After getting unceremoniously sacked for refusing to sleep with a (male) client in episode nine of this season’s ‘Mad Men,’ Bryan Batt’s Salvatore Romano was thrown out on the street, and out of the picture for long enough to cause most fans to wonder, will Sal ever return? And following Sunday night’s Sal-less finale, the future of television’s most lovable, closeted art director is still highly uncertain.
“I honestly know nothing,” Batt said in an interview Tuesday. “I’m like Schultz in Hogan’s Heroes!”
And that’s not him just being coy, or playing into showrunner Matt Weiner’s notoriously regulated grasp on spoilers. Batt really won’t know what fate awaits Sal until his contract comes up for renewal again in January.
“I do think somewhere down the line we would hope to hear from Sal again,” he optimistically confessed.
When he’s not acting in the critically acclaimed AMC series, the openly gay Batt splits his time between homes in New York, Los Angeles, and his native New Orleans, where he owns a decorating boutique – Hazelnut – with his longtime partner, Tom Cianfichi.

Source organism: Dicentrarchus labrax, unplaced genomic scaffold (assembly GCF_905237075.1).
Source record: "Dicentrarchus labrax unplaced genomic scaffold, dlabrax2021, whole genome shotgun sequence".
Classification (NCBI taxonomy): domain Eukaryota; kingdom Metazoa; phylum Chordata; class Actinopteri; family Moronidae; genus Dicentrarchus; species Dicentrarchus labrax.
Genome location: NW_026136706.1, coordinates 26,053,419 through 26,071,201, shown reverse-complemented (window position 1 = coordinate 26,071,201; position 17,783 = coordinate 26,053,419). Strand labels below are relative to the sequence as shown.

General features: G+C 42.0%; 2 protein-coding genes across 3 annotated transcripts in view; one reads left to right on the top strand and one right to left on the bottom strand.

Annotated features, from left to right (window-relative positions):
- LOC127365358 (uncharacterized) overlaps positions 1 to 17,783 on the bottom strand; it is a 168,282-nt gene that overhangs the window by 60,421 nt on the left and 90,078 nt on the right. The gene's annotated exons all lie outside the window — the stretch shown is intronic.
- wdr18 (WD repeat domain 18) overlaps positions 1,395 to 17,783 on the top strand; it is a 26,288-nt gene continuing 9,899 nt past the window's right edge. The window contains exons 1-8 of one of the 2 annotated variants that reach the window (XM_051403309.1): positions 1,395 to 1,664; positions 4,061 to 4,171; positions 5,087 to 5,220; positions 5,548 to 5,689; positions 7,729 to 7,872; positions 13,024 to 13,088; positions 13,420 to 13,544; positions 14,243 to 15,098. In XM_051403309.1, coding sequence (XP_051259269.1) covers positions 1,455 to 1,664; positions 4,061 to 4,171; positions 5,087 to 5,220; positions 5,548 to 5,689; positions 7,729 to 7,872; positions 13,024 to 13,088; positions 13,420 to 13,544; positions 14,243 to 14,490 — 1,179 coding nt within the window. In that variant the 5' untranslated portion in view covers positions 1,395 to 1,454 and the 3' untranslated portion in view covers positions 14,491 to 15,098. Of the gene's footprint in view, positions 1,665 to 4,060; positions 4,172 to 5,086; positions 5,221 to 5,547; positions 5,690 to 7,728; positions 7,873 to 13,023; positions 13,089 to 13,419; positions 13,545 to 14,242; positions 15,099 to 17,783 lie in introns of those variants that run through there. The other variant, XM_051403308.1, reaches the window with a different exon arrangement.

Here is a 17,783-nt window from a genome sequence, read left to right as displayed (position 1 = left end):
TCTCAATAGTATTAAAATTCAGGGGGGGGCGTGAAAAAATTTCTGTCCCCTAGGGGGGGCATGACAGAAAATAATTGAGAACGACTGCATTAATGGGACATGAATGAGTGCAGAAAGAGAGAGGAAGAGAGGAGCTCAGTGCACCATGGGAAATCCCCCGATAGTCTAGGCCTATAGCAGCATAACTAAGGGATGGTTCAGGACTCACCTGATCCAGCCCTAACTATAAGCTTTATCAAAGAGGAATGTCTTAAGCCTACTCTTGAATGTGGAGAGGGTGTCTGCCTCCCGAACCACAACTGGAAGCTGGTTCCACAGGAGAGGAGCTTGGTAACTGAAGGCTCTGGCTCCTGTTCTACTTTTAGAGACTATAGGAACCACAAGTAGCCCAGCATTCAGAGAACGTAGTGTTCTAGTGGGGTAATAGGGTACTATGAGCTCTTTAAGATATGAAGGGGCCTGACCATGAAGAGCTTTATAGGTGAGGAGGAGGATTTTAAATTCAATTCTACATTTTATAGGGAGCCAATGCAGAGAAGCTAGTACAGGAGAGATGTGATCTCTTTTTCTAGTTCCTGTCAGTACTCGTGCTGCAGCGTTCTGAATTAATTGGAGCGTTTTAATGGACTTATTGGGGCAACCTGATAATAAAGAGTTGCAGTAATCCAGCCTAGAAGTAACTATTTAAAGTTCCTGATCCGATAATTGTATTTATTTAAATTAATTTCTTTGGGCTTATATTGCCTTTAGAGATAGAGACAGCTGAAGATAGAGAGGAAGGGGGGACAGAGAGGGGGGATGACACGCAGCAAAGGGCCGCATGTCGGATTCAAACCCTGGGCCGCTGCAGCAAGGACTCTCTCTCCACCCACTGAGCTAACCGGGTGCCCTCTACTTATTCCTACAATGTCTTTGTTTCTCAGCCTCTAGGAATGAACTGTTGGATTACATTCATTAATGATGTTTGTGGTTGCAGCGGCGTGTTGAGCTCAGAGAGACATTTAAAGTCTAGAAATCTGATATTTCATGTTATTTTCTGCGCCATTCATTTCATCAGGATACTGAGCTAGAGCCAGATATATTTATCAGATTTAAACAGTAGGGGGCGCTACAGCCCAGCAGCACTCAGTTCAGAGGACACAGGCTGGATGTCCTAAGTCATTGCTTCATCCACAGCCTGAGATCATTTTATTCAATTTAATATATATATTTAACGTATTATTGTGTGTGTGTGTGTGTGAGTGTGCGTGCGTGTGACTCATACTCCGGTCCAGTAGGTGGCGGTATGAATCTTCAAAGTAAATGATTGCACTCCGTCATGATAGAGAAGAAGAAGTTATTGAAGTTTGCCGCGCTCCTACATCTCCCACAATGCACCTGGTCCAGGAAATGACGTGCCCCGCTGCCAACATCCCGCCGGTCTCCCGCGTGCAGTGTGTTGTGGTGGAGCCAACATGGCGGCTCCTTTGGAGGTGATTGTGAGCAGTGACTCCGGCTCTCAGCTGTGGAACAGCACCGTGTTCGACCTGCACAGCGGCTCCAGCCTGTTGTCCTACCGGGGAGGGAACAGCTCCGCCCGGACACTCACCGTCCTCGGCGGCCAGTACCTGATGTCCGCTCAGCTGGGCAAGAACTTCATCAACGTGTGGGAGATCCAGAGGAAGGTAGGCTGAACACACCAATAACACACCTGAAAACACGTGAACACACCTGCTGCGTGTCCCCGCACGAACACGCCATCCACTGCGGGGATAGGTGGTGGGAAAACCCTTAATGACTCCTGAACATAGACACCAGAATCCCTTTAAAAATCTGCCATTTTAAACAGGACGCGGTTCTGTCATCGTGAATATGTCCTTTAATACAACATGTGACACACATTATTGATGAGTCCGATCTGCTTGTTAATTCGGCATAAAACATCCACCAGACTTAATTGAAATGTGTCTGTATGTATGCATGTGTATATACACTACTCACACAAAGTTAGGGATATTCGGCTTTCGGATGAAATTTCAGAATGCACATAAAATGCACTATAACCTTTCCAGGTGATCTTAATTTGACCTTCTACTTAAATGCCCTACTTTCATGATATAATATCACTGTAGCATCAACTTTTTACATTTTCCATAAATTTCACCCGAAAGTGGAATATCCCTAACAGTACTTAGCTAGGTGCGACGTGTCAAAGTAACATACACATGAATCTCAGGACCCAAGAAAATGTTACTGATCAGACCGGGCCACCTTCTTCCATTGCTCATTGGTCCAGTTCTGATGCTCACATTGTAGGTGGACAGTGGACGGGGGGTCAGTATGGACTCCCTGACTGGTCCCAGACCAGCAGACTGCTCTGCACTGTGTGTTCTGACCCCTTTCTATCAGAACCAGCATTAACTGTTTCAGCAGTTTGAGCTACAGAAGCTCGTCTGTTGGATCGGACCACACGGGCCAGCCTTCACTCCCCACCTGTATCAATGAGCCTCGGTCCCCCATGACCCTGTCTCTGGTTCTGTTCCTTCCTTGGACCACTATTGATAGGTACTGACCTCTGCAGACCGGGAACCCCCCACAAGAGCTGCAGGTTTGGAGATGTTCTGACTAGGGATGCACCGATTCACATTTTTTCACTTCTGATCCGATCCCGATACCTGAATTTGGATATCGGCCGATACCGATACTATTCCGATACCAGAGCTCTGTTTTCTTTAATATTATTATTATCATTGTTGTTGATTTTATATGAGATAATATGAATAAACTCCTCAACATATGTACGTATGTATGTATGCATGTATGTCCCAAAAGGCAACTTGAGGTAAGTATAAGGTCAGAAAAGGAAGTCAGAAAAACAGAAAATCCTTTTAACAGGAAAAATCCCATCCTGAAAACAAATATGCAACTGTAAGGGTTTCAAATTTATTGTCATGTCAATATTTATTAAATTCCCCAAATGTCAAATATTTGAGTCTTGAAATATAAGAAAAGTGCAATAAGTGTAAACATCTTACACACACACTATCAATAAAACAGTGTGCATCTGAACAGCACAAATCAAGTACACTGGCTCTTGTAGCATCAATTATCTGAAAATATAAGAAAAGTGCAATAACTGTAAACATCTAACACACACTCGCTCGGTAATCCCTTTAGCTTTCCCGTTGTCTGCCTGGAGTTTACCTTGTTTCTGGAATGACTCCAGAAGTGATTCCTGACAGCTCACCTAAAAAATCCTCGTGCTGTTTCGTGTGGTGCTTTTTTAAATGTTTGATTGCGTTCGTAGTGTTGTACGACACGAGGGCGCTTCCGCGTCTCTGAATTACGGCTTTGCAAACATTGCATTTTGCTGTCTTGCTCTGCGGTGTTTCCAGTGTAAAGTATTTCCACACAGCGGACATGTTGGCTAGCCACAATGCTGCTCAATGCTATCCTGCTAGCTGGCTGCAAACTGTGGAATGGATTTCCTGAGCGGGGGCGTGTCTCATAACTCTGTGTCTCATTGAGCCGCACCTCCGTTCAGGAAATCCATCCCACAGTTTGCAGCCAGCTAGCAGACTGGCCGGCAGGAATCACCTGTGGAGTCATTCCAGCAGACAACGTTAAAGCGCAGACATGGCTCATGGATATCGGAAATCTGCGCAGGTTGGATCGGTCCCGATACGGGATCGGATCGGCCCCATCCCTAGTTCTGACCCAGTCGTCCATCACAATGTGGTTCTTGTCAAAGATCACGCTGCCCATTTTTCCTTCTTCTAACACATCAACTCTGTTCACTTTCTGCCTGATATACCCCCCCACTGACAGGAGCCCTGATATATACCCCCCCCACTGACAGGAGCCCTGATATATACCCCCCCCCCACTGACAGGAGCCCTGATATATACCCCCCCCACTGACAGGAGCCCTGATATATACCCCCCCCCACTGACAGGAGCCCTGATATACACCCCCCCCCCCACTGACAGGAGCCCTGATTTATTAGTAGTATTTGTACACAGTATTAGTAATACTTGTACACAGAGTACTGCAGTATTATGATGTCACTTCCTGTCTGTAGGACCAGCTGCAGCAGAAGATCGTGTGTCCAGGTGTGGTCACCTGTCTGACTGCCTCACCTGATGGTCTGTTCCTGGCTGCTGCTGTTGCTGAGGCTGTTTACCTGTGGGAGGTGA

Below, Batt takes a look back at his favorite moments from this very memorable third season of ‘Mad Men,’ and shares his hopes for a caftan-clad Sal of the future.
What was the vibe like on set when you filmed your last episode? Did Matt Weiner or the producers give you any indication about what would happen?
Not really. We were so busy. My last day, I didn’t even know it was going to be my last day because we didn’t know what the next episodes were going to hold. It was actually the night of the premiere and I had to run off, so it wasn’t like ‘Oh it’s Bryan’s last day this season.’